Union minister of state for personnel, public grievances & pensions Dr Jitendra Singh disclosed said so far, interview for central government jobs has been abolished in 23 states and 8 Union territories of India.

The Union minister said this is a follow-up to the abolition of interview for Group-B (Non- Gazetted) and Group – C posts in the Central Government ever since 2016.

Giving a brief about some of the path-breaking reforms brought in by the department of personnel & training (DoPT), Dr Singh recalled that it was on August 15, 2015, while speaking from the rampart of Red Fort on the occasion of Independence Day, Prime Minister Narendra Modi had suggested abolition of interview.

The PM suggested making the job selection totally on the basis of written test because whenever an interview call was received by a candidate, his entire family would get disturbed with apprehension and anxiety.

On a quick follow-up to the Prime Minister’s advice, Dr Singh said, the DoPT undertook an expeditious exercise and within three months completed the entire process to announce abolition of interview for recruitment in Central Government with effect from January 1, 2016.

However, Dr Singh said while some states like Maharashtra and Gujarat were quick to implement this rule, there were other states which were quite reluctant to abolish the conduct of interview for jobs.

He expressed satisfaction that after quite a bit of persuasion and repeated reminders to certain state governments, today the practice of conducting interview stands discontinued in all the 8 Union territories of India including Jammu & Kashmir and Ladakh, and 23 out of 28 states of the country.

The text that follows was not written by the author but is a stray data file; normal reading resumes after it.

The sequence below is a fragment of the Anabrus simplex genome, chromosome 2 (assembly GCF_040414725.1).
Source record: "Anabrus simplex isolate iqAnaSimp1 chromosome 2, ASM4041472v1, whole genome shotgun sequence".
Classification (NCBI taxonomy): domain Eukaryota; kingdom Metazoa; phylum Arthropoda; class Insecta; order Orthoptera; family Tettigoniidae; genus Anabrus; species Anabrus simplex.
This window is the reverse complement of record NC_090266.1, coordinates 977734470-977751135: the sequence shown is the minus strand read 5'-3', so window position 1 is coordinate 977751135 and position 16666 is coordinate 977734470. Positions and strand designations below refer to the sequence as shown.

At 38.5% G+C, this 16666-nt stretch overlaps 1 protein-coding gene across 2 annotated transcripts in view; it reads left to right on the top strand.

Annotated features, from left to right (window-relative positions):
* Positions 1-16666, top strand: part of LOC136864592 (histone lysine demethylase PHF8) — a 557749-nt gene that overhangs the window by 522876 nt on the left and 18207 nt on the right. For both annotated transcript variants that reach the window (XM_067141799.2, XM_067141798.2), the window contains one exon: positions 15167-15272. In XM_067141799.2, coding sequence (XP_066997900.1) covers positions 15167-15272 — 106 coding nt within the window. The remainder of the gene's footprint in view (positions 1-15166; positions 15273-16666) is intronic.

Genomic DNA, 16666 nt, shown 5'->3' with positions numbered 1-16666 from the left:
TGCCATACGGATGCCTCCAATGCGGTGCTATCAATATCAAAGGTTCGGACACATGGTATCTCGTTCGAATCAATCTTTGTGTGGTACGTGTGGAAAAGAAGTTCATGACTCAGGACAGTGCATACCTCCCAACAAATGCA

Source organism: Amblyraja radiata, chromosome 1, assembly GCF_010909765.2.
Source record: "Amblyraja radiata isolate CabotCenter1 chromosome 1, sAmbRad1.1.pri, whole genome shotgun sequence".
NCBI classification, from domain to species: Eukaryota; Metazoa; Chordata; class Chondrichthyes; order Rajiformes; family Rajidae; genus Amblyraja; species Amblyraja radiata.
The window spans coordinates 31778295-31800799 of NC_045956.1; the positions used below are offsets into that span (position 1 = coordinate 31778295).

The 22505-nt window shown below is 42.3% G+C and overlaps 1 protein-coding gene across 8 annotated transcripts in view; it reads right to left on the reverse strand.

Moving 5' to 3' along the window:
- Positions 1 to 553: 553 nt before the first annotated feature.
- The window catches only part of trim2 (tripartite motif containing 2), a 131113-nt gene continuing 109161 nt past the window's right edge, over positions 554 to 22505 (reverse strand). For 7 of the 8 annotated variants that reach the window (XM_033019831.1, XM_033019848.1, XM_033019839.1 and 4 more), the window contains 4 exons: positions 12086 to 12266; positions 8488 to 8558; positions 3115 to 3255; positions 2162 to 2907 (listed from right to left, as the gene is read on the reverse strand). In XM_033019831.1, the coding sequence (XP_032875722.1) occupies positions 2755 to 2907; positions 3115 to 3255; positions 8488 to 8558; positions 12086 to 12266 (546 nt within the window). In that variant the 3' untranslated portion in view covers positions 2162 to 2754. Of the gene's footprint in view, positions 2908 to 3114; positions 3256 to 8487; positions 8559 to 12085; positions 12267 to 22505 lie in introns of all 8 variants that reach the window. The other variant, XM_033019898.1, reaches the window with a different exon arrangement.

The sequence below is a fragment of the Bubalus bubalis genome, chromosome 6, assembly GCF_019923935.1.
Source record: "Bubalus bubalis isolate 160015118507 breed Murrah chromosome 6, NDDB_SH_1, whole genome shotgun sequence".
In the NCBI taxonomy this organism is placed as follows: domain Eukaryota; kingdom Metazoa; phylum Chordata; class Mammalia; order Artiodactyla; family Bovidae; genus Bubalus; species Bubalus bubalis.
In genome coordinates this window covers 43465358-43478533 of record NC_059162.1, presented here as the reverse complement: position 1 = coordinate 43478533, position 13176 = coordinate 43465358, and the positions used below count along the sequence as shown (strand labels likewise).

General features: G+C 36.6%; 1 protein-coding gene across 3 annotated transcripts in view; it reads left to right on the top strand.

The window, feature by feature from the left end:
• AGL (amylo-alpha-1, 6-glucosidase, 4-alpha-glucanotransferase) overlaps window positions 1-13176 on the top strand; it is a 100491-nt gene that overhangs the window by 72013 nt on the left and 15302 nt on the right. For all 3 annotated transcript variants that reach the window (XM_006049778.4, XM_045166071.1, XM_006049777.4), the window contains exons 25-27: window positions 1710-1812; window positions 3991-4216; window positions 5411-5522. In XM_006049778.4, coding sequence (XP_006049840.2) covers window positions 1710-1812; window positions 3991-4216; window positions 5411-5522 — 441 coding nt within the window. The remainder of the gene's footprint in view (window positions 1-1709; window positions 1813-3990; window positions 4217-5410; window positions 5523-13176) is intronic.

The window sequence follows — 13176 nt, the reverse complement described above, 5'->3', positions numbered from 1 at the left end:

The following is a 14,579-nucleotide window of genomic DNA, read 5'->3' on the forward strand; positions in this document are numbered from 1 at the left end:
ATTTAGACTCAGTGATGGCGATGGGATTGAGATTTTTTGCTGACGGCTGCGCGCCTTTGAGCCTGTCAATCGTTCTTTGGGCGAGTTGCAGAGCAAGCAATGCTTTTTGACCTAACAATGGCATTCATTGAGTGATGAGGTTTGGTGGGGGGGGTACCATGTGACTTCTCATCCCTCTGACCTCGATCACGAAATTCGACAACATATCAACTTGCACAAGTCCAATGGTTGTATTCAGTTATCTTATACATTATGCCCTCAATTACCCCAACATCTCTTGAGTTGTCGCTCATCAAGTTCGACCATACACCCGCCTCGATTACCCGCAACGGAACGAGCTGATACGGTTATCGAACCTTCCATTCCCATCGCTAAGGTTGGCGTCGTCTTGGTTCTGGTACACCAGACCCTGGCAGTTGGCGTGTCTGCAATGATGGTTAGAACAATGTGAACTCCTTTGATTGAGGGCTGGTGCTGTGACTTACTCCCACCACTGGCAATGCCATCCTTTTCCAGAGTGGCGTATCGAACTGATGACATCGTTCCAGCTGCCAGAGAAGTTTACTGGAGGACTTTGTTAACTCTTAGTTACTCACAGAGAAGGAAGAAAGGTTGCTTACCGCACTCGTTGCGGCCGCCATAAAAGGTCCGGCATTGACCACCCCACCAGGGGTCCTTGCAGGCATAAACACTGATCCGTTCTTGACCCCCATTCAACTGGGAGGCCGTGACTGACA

Dr Singh said in the past, there had been complaints, grievances and allegations about marks in interview being manipulated to help certain favoured candidates.

The abolition of interview and considering only the written test marks as merit for selection, he said, offers an equal level-playing field to all the candidates.

In addition to bringing in transparency in the recruitment process, he said, several states have also reported heavy savings on the state exchequer because quite a substantial expenditure was being incurred in conducting interview of candidates whose number often ran in thousands and the process continued for several days.

Earlier there had often been complaints of the written test merit being compromised by lowering the interview marks of the candidate in order to help certain candidates for dubious considerations.

There were also allegations of job for money or heavy amounts being paid to secure jobs by manipulating the interview marks.

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